A more balanced domestic economic structure along with improvements in external sector performance are helping to strengthen the rupiah exchange rate. In March 2014, the rupiah closed at a level of IDR 11,360 per US dollar, appreciating 2.19 percent compared to the level at the end of February 2014. On average, the value of the rupiah in March 2014 was IDR 11,420 per US dollar, which is 4.38 percent stronger than the average in the previous month of February 2014 at IDR 11,919 per US dollar. Consequently, the rupiah appreciated 7.13 percent up to the end of March 2014 compared to the level reported at year-end 2013, or 2.85 percent compared to the average value for 2013 overall. Looking ahead, Bank Indonesia will consistently maintain rupiah exchange rate stability according to its fundamental value, supported by efforts to deepen the money market. A number of advancements have been accomplished in terms of rupiah and foreign exchange money market deepening, like the mini Master Repurchase Agreement (MRA), while hedging transactions will be improved and constitute the focus of future policy.
The rate of inflation continued a downward trend in March 2014, which further supports the prospect of achieving the inflation target of 4.5±1 percent in 2014. The rate of headline inflation was low in March 2014 at 0.08 percent month-to-month (mtm) or 7.32 percent year-on-year (yoy), down on that posted in February 2014 at 0.26 percent (mtm) or 7.75 percent (yoy). Furthermore, inflation in March was also lower than the average rate over the past six years. Inflationary pressures eased as a result of lower core inflation, which dropped in line with exchange rate appreciation, moderating domestic demand and well-anchored inflation expectations. Furthermore, food prices also experienced deflation due to greater supply of several food commodities at the onset of the harvest season. In future, Bank Indonesia will continue to monitor the array of risks that could potentially undermine achievement of the inflation target, like corrections to administered prices and potentially rising food prices as various regions enter the dry season, including possible indications of a weak El Nino episode forecast for August 2014.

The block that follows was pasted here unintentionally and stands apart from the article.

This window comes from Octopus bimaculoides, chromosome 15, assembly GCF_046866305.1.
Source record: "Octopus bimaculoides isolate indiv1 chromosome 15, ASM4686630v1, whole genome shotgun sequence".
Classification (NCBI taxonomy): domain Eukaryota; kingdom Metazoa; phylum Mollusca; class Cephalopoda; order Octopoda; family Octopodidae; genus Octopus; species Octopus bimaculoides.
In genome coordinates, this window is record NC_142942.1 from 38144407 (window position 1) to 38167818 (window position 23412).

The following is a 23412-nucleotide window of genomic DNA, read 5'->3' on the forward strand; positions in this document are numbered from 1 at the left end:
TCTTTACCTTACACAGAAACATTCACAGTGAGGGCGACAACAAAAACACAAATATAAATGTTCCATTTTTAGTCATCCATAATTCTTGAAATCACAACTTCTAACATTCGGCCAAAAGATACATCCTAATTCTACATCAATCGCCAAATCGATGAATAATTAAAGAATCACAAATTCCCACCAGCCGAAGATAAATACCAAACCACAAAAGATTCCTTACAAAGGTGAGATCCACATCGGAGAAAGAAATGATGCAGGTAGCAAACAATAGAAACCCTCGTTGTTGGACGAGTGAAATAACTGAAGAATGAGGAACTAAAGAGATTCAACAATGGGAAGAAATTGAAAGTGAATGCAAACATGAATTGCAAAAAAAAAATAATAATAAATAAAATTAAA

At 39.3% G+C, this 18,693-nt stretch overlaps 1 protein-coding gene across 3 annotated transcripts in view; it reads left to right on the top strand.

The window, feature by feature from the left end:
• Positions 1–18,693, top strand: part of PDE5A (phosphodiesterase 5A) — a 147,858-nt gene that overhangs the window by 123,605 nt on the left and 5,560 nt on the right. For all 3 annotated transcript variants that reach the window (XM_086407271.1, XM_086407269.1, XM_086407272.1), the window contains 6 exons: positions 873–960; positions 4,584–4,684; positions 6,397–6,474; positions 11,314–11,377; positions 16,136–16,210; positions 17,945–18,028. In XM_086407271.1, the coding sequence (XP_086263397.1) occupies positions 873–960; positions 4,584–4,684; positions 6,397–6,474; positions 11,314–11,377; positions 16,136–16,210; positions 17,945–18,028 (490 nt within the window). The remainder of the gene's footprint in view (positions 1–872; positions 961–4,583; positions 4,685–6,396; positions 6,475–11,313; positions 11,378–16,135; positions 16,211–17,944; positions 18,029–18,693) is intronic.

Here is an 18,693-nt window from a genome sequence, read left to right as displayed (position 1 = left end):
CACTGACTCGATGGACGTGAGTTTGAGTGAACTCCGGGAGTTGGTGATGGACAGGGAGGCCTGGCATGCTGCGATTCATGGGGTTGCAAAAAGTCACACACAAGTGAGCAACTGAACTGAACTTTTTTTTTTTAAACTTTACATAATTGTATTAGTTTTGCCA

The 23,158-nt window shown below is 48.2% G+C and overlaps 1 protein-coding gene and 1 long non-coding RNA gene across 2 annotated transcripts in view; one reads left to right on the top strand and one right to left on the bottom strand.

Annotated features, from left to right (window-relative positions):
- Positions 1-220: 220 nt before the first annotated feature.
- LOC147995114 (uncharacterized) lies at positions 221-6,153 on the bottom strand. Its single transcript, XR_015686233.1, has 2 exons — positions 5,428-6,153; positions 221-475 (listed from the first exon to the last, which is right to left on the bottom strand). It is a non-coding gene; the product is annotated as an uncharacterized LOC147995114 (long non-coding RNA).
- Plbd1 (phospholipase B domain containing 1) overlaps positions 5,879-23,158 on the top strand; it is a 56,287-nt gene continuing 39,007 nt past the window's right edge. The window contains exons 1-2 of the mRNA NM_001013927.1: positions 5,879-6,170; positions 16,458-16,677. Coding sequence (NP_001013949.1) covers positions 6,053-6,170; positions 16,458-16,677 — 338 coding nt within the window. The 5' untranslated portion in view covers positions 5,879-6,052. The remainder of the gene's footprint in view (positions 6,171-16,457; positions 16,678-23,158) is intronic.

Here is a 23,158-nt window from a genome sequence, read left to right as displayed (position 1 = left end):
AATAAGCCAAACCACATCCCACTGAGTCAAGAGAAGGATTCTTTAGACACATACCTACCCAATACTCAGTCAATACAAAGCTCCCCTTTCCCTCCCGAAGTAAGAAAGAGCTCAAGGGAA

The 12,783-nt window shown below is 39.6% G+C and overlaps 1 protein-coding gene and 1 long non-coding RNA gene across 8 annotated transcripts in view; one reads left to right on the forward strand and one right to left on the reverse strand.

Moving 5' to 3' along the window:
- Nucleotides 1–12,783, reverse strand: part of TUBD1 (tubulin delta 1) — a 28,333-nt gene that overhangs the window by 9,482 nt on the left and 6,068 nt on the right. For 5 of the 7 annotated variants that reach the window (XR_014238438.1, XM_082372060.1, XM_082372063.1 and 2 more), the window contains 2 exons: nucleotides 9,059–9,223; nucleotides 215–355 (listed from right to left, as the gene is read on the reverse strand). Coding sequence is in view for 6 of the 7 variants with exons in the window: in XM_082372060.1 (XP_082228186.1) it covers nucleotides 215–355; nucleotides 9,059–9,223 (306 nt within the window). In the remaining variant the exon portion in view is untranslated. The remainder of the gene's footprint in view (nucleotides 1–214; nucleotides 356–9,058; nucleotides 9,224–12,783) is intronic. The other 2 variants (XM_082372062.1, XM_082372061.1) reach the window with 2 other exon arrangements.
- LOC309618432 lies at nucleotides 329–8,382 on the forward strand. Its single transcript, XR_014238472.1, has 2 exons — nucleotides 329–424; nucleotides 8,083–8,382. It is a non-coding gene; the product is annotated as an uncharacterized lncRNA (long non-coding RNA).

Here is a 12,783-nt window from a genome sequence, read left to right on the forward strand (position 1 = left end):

Banking system resilience and better financial market performance helped maintain financial system stability. Tenacious banking industry resilience to credit risk, liquidity risk and market risk was preserved and supported by a solid capital structure. Credit growth to the private sector cooled off from 20.9 percent (yoy) in January 2014 to 19.9 percent (yoy) in February 2014, as domestic demand moderated. Bank Indonesia will continue to coordinate with the Financial Services Authority (OJK) to steer future credit growth thereby promoting a more sustainable and sound direction of domestic economic growth. Meanwhile, capital market performance in March 2014 improved, as corroborated by gains on the IDX Composite Index and lower yields of tradeable government securities (SBN). Improvements on the capital market have driven investor optimism concerning the domestic economic outlook.
Jakarta, 8 April 2014